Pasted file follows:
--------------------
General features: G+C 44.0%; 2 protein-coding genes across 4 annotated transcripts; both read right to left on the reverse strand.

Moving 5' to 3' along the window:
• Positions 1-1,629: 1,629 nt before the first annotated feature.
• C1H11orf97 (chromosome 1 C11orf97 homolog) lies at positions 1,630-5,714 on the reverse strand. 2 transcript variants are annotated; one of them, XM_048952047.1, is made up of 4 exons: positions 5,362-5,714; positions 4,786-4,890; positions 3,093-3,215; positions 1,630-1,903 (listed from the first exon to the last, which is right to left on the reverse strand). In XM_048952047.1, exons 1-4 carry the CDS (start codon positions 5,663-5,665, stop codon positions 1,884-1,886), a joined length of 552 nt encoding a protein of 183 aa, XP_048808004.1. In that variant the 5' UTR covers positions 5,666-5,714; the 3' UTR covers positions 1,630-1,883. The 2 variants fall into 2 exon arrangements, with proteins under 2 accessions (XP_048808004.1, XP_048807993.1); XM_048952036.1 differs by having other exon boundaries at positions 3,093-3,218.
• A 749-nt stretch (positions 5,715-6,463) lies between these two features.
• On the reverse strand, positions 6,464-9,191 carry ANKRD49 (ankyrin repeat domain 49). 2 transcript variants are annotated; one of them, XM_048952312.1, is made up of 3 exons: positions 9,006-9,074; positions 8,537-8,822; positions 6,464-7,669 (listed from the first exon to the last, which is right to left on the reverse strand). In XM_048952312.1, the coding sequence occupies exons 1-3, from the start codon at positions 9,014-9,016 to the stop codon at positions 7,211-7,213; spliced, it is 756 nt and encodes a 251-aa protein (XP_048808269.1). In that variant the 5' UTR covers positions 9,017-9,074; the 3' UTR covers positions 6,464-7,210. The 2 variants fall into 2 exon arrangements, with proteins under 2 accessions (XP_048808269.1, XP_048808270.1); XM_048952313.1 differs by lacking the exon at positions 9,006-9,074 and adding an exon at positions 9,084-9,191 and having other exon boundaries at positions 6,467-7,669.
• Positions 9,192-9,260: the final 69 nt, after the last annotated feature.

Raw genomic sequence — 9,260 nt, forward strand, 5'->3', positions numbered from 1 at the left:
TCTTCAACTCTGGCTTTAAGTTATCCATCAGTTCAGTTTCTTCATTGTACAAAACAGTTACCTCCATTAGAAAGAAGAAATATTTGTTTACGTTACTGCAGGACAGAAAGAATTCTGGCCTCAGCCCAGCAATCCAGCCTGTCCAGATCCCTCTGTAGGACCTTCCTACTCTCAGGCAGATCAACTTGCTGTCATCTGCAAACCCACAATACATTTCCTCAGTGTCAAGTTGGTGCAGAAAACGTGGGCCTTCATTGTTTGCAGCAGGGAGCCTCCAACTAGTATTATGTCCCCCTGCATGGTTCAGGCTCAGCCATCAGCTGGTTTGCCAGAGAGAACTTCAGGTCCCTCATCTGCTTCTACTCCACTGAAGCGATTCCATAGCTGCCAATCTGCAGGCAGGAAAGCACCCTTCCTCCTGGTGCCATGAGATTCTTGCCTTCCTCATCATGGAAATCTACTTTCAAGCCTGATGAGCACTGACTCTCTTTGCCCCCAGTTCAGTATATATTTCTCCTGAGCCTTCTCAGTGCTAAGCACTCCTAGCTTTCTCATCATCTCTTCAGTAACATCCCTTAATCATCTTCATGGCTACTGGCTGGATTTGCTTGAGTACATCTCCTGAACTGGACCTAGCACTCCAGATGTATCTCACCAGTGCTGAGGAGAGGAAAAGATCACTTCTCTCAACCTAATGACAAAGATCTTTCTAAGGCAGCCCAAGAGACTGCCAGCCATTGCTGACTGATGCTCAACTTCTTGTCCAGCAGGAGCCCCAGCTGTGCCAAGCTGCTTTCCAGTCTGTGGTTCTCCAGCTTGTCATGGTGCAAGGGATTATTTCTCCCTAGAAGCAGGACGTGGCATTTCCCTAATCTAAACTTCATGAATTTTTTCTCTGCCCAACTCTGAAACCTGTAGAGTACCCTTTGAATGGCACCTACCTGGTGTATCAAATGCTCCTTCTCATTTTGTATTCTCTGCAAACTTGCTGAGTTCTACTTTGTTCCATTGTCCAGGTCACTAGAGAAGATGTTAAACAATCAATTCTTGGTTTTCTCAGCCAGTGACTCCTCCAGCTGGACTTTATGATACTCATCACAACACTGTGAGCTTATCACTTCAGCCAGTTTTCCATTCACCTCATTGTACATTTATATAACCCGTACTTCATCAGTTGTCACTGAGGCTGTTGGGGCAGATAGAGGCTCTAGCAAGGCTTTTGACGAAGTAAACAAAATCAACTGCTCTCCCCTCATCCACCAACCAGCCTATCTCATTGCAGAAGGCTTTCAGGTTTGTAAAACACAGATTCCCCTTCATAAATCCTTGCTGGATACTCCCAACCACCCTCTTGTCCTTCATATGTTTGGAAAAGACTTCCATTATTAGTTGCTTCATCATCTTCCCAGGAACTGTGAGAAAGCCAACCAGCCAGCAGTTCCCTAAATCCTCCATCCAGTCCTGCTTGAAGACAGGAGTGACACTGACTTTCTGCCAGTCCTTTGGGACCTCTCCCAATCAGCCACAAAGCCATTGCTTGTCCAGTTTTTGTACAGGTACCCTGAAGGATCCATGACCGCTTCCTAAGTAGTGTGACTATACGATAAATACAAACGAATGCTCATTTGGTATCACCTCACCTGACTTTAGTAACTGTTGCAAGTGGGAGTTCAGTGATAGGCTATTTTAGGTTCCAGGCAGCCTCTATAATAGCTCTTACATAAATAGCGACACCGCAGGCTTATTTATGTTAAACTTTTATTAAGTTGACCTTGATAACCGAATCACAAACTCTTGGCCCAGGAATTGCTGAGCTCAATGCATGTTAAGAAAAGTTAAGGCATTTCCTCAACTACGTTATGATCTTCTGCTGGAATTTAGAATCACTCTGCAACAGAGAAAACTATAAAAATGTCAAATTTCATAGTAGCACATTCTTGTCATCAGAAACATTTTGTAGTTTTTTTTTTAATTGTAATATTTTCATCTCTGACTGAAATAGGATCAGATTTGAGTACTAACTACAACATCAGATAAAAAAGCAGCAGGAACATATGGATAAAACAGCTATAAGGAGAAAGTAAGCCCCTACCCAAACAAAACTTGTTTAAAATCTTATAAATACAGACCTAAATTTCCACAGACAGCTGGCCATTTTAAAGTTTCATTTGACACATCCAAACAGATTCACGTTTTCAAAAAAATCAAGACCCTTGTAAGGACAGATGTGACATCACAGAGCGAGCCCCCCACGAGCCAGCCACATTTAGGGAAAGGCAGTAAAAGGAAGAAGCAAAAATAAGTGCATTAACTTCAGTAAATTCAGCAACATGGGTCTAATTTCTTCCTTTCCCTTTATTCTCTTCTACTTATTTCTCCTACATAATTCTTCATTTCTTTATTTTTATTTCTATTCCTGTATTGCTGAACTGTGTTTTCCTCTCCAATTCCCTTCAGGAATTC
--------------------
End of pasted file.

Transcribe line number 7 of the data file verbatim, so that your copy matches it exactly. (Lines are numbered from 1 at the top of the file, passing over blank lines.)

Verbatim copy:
• Positions 9,192-9,260: the final 69 nt, after the last annotated feature.